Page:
In his first column as ESA chairman, Stewart Davies reflects on 2016 and how we can create a platform for making better use of resources, strengthening the economy and improving environmental outcomes in 2017
2016 has witnessed a huge amount of political turmoil. Politics feels like it’s become unpredictable, with huge shifts in geopolitical trends challenging financial, economic and trade policies. As these global headwinds have buffeted others, they have also impacted the waste and recycling industry. June’s referendum result has added uncertainty in the sector in a number of ways. Changes since the Brexit vote have impacted international trade and have the potential to alter radically our sector’s strategic direction, while at the same time giving us an opportunity to revisit the technical regulations and standards which govern us.
January 2016 now seems like a long time ago. Difficulties in recycling markets continued to weigh us down and the need for a long-term strategy to give us certainty of outlook seemed greater than ever. Defra had limited resources to address strategic questions and so ESA, with our members’ interest in evidence-based policy, investigated some of the biggest blockages holding the industry back, and what could be done to make things work better both for our sector and for the UK as a whole.
The biggest blockages came from the fragmented supply chain and from waste crime. The former prevents us from realising economies of scale, while the latter leads to 2m tonnes of household and commercial waste leaking away from the legitimate, regulated industry and into the hands of criminals every year. These blockages are stopping the investment we need to grow our industry. ESA believes that there are four main areas where intervention can make a big difference.
Combat Waste Crime
The first is doing more to combat waste crime. The Government has poured more resources into this in recent years, with some clear successes, but the problem remains widespread. We need fundamentally to examine what is driving crime in our sector and the right interventions to be made to stop it.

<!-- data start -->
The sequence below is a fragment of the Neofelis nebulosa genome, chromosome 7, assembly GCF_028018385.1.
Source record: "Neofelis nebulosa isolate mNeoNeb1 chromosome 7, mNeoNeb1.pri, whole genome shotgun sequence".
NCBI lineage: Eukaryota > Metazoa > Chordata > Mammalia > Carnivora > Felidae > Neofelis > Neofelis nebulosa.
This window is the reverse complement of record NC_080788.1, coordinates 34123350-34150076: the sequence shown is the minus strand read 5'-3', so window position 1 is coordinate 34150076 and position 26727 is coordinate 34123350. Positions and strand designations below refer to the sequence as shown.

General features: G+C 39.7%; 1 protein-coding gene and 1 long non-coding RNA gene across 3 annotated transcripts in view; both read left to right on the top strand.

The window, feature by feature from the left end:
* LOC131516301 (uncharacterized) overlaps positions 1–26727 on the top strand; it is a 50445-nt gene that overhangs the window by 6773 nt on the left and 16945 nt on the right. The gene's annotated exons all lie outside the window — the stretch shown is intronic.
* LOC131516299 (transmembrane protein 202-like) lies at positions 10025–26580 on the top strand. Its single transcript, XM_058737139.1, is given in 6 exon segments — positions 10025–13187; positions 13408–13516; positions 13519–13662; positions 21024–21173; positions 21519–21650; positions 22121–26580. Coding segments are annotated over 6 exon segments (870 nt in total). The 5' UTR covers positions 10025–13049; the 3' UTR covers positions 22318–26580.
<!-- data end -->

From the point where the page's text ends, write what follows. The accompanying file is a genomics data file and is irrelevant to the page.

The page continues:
The second is to promote end markets for recycled materials, to create a stronger “pull-factor” in the recycling market. We need substantial changes to encourage our manufacturers to use recyclates in their products if we are to achieve a more circular economy.
The third is to realise economies of scale. There is huge scope to reduce duplication and to realise greater efficiencies. This could happen through more joint working and cooperation between local authorities. It could also happen through improved coordination between the management of the household and commercial waste streams.
The fourth area of focus for our strategy was to increase the role of extended producer responsibility (EPR). We need the producers of products and packaging to be truly responsible for their goods at the end of life. In the short term this has the potential to ease financial burdens on our cash-strapped councils and in the longer term it has the potential to drive resource efficiency and realise outcomes that are better for the UK’s economy and better for the UK’s environment.
June’s referendum outcome has undoubtedly changed the terms of the debate for our sector, as with many others. ESA is clear that the areas for intervention that we recommend and evidence through our strategy work will be of huge benefit to our sector, regardless of the terms of our exit from the EU.
A Strategy Vacuum?
At the start of the year there appeared to be a strategy vacuum facing our industry in England. As we now approach the end of the year there are multiple opportunities to feed into governmental strategic thinking. Defra’s 25-Year Environment Plan is one such opportunity. The industrial strategy coming out of BEIS and across government will be another, and the needs assessment from the National Infrastructure Commission will be a third.
All of these provide us with a platform to set out the role for making better use of waste as a resource, strengthening the economy whilst improving environmental outcomes.
In the new year the Government will consult on a 25-year plan for the environment. Waste and recycling will need to be part of that plan and ESA’s strategy work in 2016 means it is well advanced on providing the evidence base to make an effective input to it. 2017 could be the year that EPR forms a centrepiece of the Government’s thinking on waste as waste resources become further recognised as a fundamental constituent of the UK’s future industrial strategy.
Prior to being appointed as chief executive at Augean, Stewart had roles at ICI, British Steel, Corus and Rugby Cement. He took up an interim role as MD of the Local Government business unit in Serco’s Integrated Services division, followed by a position as MD of Government Property and FM services. A further role as bid director at Serco, and MD of Romec preceded his appointment at Augean. Stewart was elected chair of ESA in October 2016 and has been Business Commissioner of the Sustainable Development Commission (2006-10) and Governing Board member of Innovate UK (2009 to 2015).